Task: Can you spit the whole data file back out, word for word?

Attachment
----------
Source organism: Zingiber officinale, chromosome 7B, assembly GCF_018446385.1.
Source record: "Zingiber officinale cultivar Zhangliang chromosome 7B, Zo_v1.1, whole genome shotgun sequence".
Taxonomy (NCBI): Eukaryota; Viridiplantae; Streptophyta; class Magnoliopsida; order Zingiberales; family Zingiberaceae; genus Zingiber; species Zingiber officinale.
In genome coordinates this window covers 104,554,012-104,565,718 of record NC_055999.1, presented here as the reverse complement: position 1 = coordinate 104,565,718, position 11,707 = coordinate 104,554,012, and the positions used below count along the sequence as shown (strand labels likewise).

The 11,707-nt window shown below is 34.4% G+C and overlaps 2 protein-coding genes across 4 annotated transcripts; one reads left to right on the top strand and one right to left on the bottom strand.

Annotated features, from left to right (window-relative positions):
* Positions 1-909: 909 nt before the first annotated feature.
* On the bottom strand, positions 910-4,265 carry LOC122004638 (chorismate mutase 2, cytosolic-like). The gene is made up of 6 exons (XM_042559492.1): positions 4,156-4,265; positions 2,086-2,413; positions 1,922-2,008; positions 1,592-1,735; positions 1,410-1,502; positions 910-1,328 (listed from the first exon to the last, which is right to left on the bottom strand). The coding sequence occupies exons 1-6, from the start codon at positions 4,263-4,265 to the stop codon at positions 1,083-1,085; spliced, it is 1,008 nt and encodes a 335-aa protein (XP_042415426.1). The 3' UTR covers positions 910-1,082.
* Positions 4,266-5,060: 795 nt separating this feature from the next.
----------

Source organism: Zingiber officinale, chromosome 7B, assembly GCF_018446385.1.
Source record: "Zingiber officinale cultivar Zhangliang chromosome 7B, Zo_v1.1, whole genome shotgun sequence".
Taxonomy (NCBI): Eukaryota; Viridiplantae; Streptophyta; class Magnoliopsida; order Zingiberales; family Zingiberaceae; genus Zingiber; species Zingiber officinale.
In genome coordinates this window covers 104,554,012-104,565,718 of record NC_055999.1, presented here as the reverse complement: position 1 = coordinate 104,565,718, position 11,707 = coordinate 104,554,012, and the positions used below count along the sequence as shown (strand labels likewise).

The 11,707-nt window shown below is 34.4% G+C and overlaps 2 protein-coding genes across 4 annotated transcripts; one reads left to right on the top strand and one right to left on the bottom strand.

Annotated features, from left to right (window-relative positions):
* Positions 1-909: 909 nt before the first annotated feature.
* On the bottom strand, positions 910-4,265 carry LOC122004638 (chorismate mutase 2, cytosolic-like). The gene is made up of 6 exons (XM_042559492.1): positions 4,156-4,265; positions 2,086-2,413; positions 1,922-2,008; positions 1,592-1,735; positions 1,410-1,502; positions 910-1,328 (listed from the first exon to the last, which is right to left on the bottom strand). The coding sequence occupies exons 1-6, from the start codon at positions 4,263-4,265 to the stop codon at positions 1,083-1,085; spliced, it is 1,008 nt and encodes a 335-aa protein (XP_042415426.1). The 3' UTR covers positions 910-1,082.
* Positions 4,266-5,060: 795 nt separating this feature from the next.